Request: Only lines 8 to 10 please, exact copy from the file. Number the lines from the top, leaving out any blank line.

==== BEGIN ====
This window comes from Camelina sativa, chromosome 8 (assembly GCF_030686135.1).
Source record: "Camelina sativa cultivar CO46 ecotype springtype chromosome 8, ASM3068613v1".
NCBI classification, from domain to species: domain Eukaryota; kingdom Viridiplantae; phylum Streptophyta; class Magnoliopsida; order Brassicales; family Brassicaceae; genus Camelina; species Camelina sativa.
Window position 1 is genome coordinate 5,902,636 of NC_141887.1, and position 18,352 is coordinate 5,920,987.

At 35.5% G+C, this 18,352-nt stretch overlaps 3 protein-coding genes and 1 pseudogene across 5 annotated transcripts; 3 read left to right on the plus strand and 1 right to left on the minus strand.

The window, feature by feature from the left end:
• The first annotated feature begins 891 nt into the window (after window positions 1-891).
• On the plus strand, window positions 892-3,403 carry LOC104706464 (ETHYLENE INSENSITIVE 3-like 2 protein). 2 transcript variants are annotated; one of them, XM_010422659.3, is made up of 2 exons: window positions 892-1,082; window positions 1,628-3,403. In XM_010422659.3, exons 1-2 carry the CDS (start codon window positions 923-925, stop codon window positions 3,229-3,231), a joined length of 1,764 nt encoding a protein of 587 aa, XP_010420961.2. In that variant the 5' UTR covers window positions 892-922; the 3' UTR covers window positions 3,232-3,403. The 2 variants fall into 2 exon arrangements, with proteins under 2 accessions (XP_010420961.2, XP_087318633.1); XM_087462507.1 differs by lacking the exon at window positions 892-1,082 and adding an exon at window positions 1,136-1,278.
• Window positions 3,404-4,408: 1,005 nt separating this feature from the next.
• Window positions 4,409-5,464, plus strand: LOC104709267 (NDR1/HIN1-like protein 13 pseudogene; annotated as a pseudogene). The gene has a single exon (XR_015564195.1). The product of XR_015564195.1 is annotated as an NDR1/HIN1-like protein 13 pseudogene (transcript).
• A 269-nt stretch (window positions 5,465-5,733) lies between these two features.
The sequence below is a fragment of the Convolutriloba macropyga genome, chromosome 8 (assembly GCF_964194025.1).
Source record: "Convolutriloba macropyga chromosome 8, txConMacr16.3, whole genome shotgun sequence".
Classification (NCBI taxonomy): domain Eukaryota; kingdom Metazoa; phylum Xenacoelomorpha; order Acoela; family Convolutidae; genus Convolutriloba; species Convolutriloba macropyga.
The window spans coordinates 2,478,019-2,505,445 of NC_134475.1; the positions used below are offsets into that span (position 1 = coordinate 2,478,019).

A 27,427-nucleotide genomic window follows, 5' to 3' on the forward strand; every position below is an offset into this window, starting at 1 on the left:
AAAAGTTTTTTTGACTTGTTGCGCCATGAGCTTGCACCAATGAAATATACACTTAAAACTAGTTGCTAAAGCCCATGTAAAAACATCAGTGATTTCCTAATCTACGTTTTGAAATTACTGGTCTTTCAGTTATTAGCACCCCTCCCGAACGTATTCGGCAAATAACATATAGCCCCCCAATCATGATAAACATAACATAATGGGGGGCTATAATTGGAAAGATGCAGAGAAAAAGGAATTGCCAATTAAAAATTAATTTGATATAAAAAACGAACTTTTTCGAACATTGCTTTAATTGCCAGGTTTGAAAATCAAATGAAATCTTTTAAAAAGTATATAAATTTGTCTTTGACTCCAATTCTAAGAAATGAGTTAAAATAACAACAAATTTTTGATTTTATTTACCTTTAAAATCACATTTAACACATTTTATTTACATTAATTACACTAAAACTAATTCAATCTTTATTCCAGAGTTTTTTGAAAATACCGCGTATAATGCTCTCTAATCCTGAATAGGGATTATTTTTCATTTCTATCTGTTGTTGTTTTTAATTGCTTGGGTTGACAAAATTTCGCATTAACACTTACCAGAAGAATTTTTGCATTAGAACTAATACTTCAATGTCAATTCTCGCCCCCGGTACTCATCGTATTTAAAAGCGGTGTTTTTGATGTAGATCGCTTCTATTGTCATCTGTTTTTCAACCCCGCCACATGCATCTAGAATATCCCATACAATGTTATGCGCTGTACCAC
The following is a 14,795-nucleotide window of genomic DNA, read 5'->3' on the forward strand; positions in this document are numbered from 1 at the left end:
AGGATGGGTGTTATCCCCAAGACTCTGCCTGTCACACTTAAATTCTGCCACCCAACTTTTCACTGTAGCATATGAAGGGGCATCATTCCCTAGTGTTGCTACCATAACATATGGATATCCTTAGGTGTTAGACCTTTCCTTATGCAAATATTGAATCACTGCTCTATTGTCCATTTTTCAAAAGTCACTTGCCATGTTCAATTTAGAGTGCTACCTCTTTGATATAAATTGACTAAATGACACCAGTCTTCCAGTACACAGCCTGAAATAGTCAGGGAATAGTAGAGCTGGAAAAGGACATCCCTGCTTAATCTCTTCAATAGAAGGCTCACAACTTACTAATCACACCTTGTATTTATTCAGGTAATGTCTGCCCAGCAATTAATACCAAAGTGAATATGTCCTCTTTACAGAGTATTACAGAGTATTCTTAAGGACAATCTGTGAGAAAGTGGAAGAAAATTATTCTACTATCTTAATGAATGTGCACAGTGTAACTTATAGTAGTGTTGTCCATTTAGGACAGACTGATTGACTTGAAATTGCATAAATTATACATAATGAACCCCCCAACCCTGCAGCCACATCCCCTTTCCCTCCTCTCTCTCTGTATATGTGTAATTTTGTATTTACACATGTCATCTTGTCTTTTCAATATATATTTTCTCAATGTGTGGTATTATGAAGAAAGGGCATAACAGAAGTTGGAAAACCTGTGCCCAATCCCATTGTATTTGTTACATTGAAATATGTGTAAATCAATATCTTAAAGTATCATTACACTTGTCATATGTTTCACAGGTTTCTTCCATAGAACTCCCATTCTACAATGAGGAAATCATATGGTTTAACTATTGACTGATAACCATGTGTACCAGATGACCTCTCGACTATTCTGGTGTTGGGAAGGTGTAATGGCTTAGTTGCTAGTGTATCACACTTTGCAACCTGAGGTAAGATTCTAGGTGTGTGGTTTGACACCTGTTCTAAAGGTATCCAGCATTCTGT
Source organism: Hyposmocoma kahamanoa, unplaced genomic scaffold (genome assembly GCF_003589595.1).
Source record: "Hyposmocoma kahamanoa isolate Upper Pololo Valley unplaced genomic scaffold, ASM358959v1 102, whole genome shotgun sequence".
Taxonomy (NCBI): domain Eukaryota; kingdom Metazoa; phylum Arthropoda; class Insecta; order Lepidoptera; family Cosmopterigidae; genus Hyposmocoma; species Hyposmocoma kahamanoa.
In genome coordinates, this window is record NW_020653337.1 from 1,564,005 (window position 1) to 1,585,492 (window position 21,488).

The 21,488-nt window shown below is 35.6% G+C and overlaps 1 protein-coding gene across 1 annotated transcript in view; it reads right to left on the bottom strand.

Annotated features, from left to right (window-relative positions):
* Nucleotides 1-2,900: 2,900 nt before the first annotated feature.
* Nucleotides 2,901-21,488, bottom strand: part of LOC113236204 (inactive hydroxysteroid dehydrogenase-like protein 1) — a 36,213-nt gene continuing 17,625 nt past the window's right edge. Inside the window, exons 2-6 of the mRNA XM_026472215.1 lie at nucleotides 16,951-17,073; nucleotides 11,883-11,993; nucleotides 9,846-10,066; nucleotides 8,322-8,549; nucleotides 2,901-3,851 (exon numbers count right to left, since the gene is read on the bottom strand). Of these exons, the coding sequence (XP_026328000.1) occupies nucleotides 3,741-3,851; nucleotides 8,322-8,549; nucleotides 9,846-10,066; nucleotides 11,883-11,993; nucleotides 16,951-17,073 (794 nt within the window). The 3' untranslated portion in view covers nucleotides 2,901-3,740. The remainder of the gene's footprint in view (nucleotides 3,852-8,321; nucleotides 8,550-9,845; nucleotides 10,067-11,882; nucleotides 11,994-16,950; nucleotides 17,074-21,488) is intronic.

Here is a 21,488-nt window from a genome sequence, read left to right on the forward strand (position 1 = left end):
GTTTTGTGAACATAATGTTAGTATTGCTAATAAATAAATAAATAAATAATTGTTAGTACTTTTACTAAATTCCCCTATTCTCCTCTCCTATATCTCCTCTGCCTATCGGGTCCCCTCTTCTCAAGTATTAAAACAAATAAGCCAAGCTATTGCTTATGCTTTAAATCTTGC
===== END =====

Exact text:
• On the plus strand, window positions 892-3,403 carry LOC104706464 (ETHYLENE INSENSITIVE 3-like 2 protein). 2 transcript variants are annotated; one of them, XM_010422659.3, is made up of 2 exons: window positions 892-1,082; window positions 1,628-3,403. In XM_010422659.3, exons 1-2 carry the CDS (start codon window positions 923-925, stop codon window positions 3,229-3,231), a joined length of 1,764 nt encoding a protein of 587 aa, XP_010420961.2. In that variant the 5' UTR covers window positions 892-922; the 3' UTR covers window positions 3,232-3,403. The 2 variants fall into 2 exon arrangements, with proteins under 2 accessions (XP_010420961.2, XP_087318633.1); XM_087462507.1 differs by lacking the exon at window positions 892-1,082 and adding an exon at window positions 1,136-1,278.
• Window positions 3,404-4,408: 1,005 nt separating this feature from the next.
• Window positions 4,409-5,464, plus strand: LOC104709267 (NDR1/HIN1-like protein 13 pseudogene; annotated as a pseudogene). The gene has a single exon (XR_015564195.1). The product of XR_015564195.1 is annotated as an NDR1/HIN1-like protein 13 pseudogene (transcript).